How About a GT?!

Portugal is well known for its wines, but how about gin? That’s right, I said gin! Many drinks aficionados know about Spanish gins, Gin Mare being one of them, but Portugal? Not so much.
Well, I’m here to tell you that some amazing gins are being produced in Portugal. The lion’s share of Portuguese gin comes from the Alentejo region in the south. However, I am partial to the lesser-known gins from the north. (I live in Porto so, I am biased!)
Probably the most well-known brand is Sharish, which comes in a cool pseudo triangular bottle. Well, look…

Sharish Blue Magic Gin.

It is like a London Dry style of gin, to my taste, with even the juniper flavors dialed down a bit. Sharish also makes a gin called Blue Magic, which changes color when it comes into contact with tonic water. A nice touch, a gin that is refreshing and entertaining!
Big Boss is the next best-known brand and is made with 11 different botanicals. They also make a pink gin. These two are on my list to try, among others!

My favorite is Quinta de Ventozelo gin which is made by the winery of the same name and is located in the Douro wine region. It is the result of a research project with Biomedicas Abel Salazar in downtown Porto, and Cantinho das Aromaticas in Vila Nova de Gaia. (The latter is a farm that produces herb teas and plants. it also has a fascinating history that dates back to the 12th century!)
Ventozelo is a delightful botanical gin made from a wine derived distillate, lemon peel, mint, coriander, juniper, thyme, and lavender, among other herbs.

Ventozelo Craft Dry Gin

It is crisp and lemony on the palate with hints of herb, especially thyme. It also turns opalescent in the glass when served with tonic water. The Ventozelo site suggests making its gin and tonic using non-aromatic tonic water, and three juniper berries, and to garnish with an olive or a grape. (I like to garnish it with a slice of lemon.) It is refreshing and delicious for summer!

My next favorite is Tinto gin. Tinto is a red gin from the Minho region, which is also home to the wines of Vinho Verde. It is made with local ingredients that include, blackberry, rosemary, and poppy, along with Perico, a local variety of pear. The red color comes from the poppy flowers. It also comes in a cool bottle with a plain cork stopper and gold lettering. The Tinto gin has a sweet herbal nose and drinks almost like an amaro, it is so herbaceous in flavor. Fab on its own or with tonic.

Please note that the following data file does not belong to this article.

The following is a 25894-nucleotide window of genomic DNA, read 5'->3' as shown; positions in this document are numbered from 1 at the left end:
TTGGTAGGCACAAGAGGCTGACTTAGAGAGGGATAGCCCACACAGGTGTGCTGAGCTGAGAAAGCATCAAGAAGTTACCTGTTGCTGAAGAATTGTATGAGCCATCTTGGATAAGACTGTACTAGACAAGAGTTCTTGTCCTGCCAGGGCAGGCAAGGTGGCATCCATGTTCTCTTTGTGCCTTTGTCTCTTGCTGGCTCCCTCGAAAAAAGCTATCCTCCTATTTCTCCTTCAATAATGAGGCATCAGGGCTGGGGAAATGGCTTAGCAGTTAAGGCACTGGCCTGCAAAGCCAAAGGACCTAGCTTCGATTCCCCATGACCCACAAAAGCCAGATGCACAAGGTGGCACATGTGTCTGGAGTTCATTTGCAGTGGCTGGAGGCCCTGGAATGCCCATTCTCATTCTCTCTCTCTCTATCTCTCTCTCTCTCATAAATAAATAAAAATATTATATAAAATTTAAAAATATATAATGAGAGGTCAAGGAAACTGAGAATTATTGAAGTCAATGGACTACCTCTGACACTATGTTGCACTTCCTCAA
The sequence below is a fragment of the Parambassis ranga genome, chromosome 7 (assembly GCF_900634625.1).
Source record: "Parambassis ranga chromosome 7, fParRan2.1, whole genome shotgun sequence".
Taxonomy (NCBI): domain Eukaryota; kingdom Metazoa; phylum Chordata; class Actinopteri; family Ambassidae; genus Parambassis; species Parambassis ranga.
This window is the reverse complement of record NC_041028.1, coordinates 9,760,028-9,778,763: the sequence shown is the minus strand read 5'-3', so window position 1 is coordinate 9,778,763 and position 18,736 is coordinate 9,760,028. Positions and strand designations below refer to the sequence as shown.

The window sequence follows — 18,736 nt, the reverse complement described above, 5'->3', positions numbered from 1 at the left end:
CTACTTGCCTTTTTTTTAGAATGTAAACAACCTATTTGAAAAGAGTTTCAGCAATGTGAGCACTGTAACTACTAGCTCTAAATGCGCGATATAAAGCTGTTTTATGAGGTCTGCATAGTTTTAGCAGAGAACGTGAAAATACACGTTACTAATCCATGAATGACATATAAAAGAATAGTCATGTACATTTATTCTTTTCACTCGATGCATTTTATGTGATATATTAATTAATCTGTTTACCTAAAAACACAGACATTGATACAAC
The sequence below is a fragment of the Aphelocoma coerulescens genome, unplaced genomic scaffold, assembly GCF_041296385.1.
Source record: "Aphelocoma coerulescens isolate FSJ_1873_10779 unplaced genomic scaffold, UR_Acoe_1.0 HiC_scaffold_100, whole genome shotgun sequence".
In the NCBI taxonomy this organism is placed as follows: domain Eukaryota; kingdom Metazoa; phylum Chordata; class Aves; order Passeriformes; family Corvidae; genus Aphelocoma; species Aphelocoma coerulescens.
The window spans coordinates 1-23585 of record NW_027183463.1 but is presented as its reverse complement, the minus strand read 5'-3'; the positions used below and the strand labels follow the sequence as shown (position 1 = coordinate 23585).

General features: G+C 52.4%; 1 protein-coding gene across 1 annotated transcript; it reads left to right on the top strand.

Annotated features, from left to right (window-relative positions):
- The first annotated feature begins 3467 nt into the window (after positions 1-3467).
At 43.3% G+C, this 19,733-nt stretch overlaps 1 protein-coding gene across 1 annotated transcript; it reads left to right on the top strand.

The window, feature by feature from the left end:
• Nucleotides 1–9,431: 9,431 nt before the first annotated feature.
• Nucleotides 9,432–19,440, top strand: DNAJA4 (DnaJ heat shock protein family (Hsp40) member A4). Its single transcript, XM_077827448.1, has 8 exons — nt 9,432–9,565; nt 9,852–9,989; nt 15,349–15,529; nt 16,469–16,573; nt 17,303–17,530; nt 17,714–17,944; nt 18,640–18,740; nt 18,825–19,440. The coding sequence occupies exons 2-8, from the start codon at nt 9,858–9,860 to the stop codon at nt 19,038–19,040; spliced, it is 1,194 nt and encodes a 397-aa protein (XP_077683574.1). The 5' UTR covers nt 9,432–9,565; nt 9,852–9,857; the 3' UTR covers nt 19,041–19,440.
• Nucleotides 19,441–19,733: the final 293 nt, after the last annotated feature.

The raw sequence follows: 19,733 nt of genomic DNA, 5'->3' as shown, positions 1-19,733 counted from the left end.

Tinto, Red Premium Gin.

There are a host of others that I am on a mission to try. These gins are as unique as the country that produces them and are worth the hunt to find them. Sadly, finding any of them outside of Portugal is a challenge, at best. So, if you come across one, give it a whirl!

Coming soon: The Last of our Stuff, and Festival Season!

So, we just figured out that the last two boxes that we shipped from Denver should arrive soon!  They cleared customs about a week ago.  These were the things we forgot to pack up and send with the movers: a framed botanical print (heirloom) and some miscellaneous kitchen things that we had to have.  We should have just left them, but noooo…that would’ve been too easy!  Hopefully, they will arrive soon.

Meanwhile, Portugal has officially entered festival season!  P-A-R-T-Y, because we gotta!  The Porto Beer festival kicked it off for us.  Craft beer in Portugal is just getting started which is awesome!  As much of a wino as I am, it is great to have a good beer occasionally.

Porto International Craft Beer Festival Sign.

The Porto beer fest is the biggest artisanal beer festival in Europe with 47 breweries and 368 beers to try and, they do it right here!  It runs over four days and there are lots of food trucks to choose from for having a good nosh to pair with the beers.  You pay 4 Euros for a glass and purchase tokens for beer samples.  You can come and go as you please over the four days.

This eliminates the insanity that we see at the GABF:  Huge mobs of drunken hooligans in Denver for three days trying to sample 3,000 beers in one day because the tickets are so expensive ($70-85) with no real food.  The Great American Beer Festival was fun 15-20 years ago before it became such a behemoth scene.  It’s so American; take everything to the extreme and charge as much as possible.

We had some great brews from Portugal, Spain, Estonia and the Netherlands, to name a few.  There were even a couple from the US, Sierra Nevada and Kona Brewing.  There was also a nice Spanish whiskey and coffee liquor to sample from Yria out of Madrid.  Their beers were great as well and they had a delicious mead made with cherries.  Yum!

Porto Beer Fest Beers for purchase.

For food there were delicious empanadas, prosciutto like ham and Serra Estrela Portuguese cheese sandwiches which were outstanding, several different kinds of burger trucks, crepes, sweet and savory and a tasty doughnut like cake from the Algarve that was dangerously delicious.  There were even several vegetarian offerings.  Yes, all in all the event was a taste treat sensation.

On June 23rd, we will have the festival of São João here in Porto, which is a BIG deal, I’ve heard.  Can’t wait.  It is the official start of the grilled sardine season, one of my favorites.  And don’t even say ew until you’ve had one here.  They are delicious and nothing like the sad fishy things you get in the states.  (Even though I liked those too!)

Stay tuned!